Monday, January 19, 2009

The Man

Today, on the day set aside to remember the birth of Martin Luther King Jr. 80 years ago, I've been thinking about a book I read as a teenager.

It was called "The Man," and it was written by Irving Wallace in 1964. He wrote many remarkable novels — and a few works of nonfiction, like "The Book of Lists" and "The People's Almanac," as well.

"The Man" was written before the 25th Amendment to the Constitution was ratified in 1967.

(The 25th, in case you aren't familiar with the amendments, provides the means for a president to nominate someone to be the next vice president when the duly elected vice president has died or resigned or cannot fulfill his responsibilities. It was first used when Spiro Agnew resigned in 1973 and Richard Nixon chose Gerald Ford to replace him. The following year, after Nixon himself resigned and Ford became president, Ford chose Nelson Rockefeller to be the next vice president.

(The 25th also provides a framework for the vice president to be the "acting president" when the president is unable to carry out his duties for any reason. Fans of the TV show "The West Wing" may remember that the president in that series invoked the 25th Amendment to temporarily hand over power to the speaker of the House when the president's daughter had been kidnapped. The move was hailed as patriotic in the show because it showed the president was putting the interests of the country ahead of his own and didn't want important decisions to be made by a distraught father.)

That's important to remember because, in the novel, the vice presidency is vacant; then, on a trip overseas, the president is killed in a bizarre accident and the speaker of the House (who was next in line to be president) dies during surgery. That makes the next person in line the president pro tempore of the Senate — who, in this case, happens to be a black man.

The novel then becomes an examination of the many problems faced by America's first black president. He has to deal with racists who aren't happy to have a black man in the Oval Office. At the other end of the political spectrum, he has to deal with black activists and their agenda. He is also the target of an assassination attempt, and he is impeached for firing the secretary of state — in proceedings that are remarkably similar to the ones surrounding Andrew Johnson's impeachment nearly 100 years earlier.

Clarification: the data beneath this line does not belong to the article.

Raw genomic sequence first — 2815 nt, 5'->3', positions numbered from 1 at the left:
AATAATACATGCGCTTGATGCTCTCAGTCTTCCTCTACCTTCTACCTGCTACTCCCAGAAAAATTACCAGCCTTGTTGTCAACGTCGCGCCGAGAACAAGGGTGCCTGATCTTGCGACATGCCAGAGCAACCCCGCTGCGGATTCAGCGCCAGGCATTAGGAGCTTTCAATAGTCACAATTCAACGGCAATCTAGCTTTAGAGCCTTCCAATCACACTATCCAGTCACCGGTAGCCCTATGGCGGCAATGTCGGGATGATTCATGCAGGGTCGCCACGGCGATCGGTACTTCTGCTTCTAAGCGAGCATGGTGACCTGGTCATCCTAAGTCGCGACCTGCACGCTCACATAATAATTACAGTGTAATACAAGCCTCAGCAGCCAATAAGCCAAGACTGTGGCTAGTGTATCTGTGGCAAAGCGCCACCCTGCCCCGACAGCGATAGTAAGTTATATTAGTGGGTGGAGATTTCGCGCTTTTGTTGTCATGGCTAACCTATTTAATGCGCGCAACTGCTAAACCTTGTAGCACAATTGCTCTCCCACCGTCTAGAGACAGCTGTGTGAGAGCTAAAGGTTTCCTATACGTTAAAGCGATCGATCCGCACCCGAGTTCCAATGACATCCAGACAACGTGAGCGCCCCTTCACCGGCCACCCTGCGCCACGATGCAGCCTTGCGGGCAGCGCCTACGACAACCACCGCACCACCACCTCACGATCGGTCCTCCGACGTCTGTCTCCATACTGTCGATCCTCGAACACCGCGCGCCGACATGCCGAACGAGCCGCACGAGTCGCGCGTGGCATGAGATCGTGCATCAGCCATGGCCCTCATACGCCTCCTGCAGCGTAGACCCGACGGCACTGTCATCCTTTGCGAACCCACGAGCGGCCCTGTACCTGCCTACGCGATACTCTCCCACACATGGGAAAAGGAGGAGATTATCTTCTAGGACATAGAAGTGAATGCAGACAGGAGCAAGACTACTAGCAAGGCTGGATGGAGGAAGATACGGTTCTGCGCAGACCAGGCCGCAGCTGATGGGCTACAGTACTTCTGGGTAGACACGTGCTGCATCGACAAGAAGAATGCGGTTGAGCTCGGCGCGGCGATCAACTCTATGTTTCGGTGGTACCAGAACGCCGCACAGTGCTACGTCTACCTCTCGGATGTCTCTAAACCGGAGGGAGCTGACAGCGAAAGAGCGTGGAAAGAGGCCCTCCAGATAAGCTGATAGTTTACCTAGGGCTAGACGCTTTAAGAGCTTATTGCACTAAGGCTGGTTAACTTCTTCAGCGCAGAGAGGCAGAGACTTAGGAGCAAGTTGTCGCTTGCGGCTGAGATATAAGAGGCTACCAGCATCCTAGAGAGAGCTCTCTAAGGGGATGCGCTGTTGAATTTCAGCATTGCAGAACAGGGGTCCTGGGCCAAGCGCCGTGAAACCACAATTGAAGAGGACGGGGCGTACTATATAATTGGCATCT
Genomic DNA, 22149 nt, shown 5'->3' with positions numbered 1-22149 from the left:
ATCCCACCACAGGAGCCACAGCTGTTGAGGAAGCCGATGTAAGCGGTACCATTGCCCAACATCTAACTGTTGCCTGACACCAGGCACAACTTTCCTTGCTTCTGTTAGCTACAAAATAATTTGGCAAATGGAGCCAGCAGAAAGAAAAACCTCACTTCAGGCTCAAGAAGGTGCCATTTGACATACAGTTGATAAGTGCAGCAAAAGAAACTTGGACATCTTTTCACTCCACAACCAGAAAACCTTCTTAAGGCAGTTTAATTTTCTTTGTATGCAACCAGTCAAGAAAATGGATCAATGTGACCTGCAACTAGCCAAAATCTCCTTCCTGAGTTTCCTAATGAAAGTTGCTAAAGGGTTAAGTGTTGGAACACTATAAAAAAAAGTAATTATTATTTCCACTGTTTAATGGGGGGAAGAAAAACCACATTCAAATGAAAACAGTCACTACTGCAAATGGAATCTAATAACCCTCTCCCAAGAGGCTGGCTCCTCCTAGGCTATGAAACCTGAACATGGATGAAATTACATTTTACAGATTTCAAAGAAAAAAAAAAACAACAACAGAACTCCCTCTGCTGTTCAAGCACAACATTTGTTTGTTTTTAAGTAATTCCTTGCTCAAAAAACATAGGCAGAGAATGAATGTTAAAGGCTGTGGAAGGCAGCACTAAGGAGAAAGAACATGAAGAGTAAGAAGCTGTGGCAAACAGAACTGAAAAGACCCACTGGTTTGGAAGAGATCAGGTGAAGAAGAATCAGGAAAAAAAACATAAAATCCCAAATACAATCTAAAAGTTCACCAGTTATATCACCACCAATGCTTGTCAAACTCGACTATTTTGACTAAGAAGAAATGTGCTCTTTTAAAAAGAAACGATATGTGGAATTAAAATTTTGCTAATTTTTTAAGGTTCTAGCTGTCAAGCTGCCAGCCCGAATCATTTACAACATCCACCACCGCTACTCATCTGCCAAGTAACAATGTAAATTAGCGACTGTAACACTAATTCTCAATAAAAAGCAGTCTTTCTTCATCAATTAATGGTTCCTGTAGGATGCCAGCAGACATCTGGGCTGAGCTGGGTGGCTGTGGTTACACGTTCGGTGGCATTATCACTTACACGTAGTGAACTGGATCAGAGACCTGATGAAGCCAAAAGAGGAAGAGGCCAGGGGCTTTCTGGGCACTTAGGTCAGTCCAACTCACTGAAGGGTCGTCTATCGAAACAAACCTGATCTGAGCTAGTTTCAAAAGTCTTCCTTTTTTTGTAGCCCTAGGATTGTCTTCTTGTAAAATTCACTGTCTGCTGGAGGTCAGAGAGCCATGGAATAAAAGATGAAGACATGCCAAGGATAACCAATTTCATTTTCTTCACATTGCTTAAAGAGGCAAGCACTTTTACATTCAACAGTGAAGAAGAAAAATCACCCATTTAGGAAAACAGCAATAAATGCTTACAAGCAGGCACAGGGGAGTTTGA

On a personal level, he has to contend with the racial issues faced by one of his children, who looks white and is harassed.

Eight years after the book was written, it was made into a movie. The film originally was intended to be a TV movie, but it was released theatrically instead because of its sponsors' concerns about racial backlash.

The black president was played by James Earl Jones, who may be best known for providing the voice of Darth Vader in the "Star Wars" movies, although he has had a long and distinguished career — which began with a part in Stanley Kubrick's "Dr. Strangelove" in 1964.

Others in the cast included Georg Stanford Brown (who appeared with Jones in the TV blockbuster "Roots" a few years later), Burgess Meredith and Martin Balsam. Rod Serling (of "Twilight Zone" fame) was the screenwriter.

"The Man" was written more than 40 years ago. It was written, obviously, in a different time and in a country that was different from the one in which we live today. But Barack Obama, like James Earl Jones' character, will face many challenges in his presidency. He will not always be the popular figure he is on the eve of his presidency. And he will need everyone's support to succeed.

1 comment:

Duae Quartunciae said...

I found this book quite interesting; it's easy reading but not great literature. The book is saved by the large themes. I have read it a couple of times, and I guess that means I like it.

The politics of the book always set a jarring note for me. Political parties are not mentioned; but Wallace uses the book to advocate some of his own political views, and they come across to me as very odd. For example: Dilman (the black president) is shown as taking a principled stand against the advice of nearly everyone by making a strong military stand against the USSR for a small African state. It's a classic and simplistic account of the domino theory and the need for the USA to defend freedom abroad against USSR infiltration and manipulation of and undermining of weaker states. What's weird is how much Dilman's sabre rattling is portrayed as being a risky move politically because the nation and the political establishment would much rather not risk upsetting the Russians.

Similarly, Wallace is down on affirmative action and on the bad domestic afro-american terrorists. All the politics and social action in it come across as a right wing fantasy; repudiating crude racism and repression in the context of right wing political ideals.

Fun read. Obviously fiction.